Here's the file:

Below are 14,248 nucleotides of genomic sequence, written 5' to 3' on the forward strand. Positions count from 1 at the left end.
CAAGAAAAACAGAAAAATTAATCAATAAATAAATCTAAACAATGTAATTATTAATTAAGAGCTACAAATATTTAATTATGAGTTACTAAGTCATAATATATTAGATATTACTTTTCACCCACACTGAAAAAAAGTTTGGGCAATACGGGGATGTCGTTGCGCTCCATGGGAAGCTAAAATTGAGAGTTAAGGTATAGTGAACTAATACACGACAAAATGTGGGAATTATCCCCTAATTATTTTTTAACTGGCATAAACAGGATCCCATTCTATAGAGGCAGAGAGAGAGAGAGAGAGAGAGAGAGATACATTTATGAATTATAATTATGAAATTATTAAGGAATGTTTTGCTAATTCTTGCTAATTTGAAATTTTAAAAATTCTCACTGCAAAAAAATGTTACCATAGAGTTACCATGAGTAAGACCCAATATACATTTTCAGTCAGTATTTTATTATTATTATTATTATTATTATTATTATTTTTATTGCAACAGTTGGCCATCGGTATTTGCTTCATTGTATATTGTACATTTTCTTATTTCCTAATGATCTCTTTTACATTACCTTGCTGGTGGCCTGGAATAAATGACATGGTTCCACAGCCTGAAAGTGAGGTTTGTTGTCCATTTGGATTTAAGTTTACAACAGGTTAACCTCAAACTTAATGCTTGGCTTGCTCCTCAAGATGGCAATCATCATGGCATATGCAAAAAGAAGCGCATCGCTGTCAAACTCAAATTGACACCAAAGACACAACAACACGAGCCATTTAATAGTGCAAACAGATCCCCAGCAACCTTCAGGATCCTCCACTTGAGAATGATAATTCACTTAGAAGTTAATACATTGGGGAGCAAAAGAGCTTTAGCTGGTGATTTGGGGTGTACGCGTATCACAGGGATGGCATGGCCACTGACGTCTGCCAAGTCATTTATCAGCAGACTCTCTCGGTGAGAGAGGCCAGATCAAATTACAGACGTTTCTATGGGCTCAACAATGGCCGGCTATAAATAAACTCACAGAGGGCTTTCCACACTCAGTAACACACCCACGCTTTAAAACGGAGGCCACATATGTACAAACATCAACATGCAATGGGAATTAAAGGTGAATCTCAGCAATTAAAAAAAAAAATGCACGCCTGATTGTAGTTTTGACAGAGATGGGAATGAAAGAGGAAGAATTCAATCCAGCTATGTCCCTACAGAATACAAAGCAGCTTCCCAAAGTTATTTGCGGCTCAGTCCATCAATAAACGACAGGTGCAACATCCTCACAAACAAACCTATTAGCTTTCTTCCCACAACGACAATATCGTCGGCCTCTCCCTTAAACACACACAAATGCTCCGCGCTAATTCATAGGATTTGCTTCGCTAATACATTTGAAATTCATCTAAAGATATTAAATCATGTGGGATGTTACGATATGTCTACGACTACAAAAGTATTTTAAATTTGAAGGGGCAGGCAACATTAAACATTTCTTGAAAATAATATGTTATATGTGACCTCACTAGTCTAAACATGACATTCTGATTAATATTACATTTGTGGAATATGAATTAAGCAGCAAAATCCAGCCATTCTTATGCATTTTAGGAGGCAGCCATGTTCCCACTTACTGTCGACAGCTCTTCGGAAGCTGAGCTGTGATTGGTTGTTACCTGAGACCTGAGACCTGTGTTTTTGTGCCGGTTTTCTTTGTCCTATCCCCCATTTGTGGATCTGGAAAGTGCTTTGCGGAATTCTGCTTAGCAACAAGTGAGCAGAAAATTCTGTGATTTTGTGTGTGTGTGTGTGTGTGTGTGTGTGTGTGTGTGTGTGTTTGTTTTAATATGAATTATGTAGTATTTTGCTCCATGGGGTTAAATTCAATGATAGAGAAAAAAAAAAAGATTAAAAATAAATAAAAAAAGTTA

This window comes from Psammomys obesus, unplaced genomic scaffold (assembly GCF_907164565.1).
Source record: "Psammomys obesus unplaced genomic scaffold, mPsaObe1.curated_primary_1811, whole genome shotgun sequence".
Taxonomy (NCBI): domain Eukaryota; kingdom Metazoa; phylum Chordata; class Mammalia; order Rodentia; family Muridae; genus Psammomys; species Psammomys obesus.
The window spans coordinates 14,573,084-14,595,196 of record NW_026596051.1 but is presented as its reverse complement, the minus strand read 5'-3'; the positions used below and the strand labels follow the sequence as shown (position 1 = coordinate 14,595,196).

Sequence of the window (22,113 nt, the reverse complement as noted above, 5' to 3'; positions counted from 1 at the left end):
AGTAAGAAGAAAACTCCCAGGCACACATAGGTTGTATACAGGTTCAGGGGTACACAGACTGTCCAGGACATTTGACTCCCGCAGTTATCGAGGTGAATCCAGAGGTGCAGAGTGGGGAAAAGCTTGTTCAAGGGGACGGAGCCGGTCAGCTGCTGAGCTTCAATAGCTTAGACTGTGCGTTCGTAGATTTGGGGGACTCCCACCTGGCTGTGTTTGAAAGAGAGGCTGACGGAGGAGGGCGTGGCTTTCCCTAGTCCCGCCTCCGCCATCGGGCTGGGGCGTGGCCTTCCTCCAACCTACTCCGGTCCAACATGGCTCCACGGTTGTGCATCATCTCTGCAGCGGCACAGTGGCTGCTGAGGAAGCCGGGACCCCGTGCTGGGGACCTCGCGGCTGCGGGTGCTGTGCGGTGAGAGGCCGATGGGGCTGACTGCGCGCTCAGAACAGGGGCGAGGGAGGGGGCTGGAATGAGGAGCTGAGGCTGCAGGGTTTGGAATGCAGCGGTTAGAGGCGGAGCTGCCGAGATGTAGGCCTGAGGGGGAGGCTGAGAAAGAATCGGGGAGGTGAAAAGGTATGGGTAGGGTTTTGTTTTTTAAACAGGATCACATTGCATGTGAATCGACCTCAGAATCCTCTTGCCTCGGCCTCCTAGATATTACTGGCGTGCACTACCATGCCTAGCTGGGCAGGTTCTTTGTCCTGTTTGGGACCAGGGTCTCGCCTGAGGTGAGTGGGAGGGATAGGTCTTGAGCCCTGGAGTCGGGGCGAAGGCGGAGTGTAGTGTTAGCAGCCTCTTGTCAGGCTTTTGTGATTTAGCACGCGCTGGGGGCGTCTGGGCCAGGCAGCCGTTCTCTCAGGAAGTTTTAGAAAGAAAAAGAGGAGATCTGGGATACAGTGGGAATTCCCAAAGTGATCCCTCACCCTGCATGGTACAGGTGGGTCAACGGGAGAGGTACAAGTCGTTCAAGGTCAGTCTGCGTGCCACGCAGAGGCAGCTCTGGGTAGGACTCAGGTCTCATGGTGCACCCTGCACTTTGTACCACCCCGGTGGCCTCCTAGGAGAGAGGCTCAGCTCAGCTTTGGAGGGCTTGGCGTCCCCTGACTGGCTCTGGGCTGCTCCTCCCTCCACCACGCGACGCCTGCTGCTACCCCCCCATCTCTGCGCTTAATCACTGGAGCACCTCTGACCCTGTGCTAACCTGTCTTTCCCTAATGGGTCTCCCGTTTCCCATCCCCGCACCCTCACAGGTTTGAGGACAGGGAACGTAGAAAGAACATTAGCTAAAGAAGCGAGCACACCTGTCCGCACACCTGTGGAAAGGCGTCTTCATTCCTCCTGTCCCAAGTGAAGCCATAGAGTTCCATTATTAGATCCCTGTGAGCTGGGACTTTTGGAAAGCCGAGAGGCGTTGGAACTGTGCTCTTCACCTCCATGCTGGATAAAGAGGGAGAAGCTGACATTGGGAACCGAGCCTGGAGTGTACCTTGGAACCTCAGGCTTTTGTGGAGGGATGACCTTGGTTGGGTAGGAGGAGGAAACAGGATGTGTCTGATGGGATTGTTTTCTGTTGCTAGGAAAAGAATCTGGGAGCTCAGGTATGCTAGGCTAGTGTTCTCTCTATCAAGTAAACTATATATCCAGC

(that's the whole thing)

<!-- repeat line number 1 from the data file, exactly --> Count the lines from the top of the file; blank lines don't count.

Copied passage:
Below are 14,248 nucleotides of genomic sequence, written 5' to 3' on the forward strand. Positions count from 1 at the left end.